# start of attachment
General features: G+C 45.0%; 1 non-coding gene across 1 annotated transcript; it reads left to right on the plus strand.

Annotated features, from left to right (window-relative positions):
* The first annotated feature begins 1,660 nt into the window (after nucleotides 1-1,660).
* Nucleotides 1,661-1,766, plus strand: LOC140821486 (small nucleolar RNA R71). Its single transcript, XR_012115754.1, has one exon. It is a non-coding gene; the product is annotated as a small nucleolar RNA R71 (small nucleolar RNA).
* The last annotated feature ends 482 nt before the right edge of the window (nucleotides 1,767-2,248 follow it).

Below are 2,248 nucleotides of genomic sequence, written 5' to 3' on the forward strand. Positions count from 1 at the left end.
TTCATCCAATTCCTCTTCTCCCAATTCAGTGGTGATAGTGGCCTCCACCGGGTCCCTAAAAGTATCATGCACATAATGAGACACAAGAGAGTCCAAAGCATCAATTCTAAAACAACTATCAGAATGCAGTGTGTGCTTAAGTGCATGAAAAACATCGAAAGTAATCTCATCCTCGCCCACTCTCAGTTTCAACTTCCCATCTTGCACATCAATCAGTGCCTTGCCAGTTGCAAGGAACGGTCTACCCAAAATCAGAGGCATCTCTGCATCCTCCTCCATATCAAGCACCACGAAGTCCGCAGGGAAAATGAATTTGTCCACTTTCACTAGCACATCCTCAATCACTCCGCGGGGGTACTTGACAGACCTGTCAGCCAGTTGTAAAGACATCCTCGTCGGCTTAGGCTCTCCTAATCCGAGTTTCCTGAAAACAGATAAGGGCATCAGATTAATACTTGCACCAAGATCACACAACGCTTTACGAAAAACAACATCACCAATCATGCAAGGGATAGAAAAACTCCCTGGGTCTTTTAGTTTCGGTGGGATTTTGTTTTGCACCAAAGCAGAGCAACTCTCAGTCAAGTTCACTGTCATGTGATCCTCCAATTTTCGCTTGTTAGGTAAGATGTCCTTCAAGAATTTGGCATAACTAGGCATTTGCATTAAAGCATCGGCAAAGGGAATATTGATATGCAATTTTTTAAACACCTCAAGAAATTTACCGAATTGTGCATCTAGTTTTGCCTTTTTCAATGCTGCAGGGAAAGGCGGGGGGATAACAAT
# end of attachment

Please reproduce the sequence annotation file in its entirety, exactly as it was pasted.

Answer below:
General features: G+C 45.0%; 1 non-coding gene across 1 annotated transcript; it reads left to right on the plus strand.

Annotated features, from left to right (window-relative positions):
* The first annotated feature begins 1,660 nt into the window (after nucleotides 1-1,660).
* Nucleotides 1,661-1,766, plus strand: LOC140821486 (small nucleolar RNA R71). Its single transcript, XR_012115754.1, has one exon. It is a non-coding gene; the product is annotated as a small nucleolar RNA R71 (small nucleolar RNA).
* The last annotated feature ends 482 nt before the right edge of the window (nucleotides 1,767-2,248 follow it).

Below are 2,248 nucleotides of genomic sequence, written 5' to 3' on the forward strand. Positions count from 1 at the left end.
TTCATCCAATTCCTCTTCTCCCAATTCAGTGGTGATAGTGGCCTCCACCGGGTCCCTAAAAGTATCATGCACATAATGAGACACAAGAGAGTCCAAAGCATCAATTCTAAAACAACTATCAGAATGCAGTGTGTGCTTAAGTGCATGAAAAACATCGAAAGTAATCTCATCCTCGCCCACTCTCAGTTTCAACTTCCCATCTTGCACATCAATCAGTGCCTTGCCAGTTGCAAGGAACGGTCTACCCAAAATCAGAGGCATCTCTGCATCCTCCTCCATATCAAGCACCACGAAGTCCGCAGGGAAAATGAATTTGTCCACTTTCACTAGCACATCCTCAATCACTCCGCGGGGGTACTTGACAGACCTGTCAGCCAGTTGTAAAGACATCCTCGTCGGCTTAGGCTCTCCTAATCCGAGTTTCCTGAAAACAGATAAGGGCATCAGATTAATACTTGCACCAAGATCACACAACGCTTTACGAAAAACAACATCACCAATCATGCAAGGGATAGAAAAACTCCCTGGGTCTTTTAGTTTCGGTGGGATTTTGTTTTGCACCAAAGCAGAGCAACTCTCAGTCAAGTTCACTGTCATGTGATCCTCCAATTTTCGCTTGTTAGGTAAGATGTCCTTCAAGAATTTGGCATAACTAGGCATTTGCATTAAAGCATCGGCAAAGGGAATATTGATATGCAATTTTTTAAACACCTCAAGAAATTTACCGAATTGTGCATCTAGTTTTGCCTTTTTCAATGCTGCAGGGAAAGGCGGGGGGATAACAAT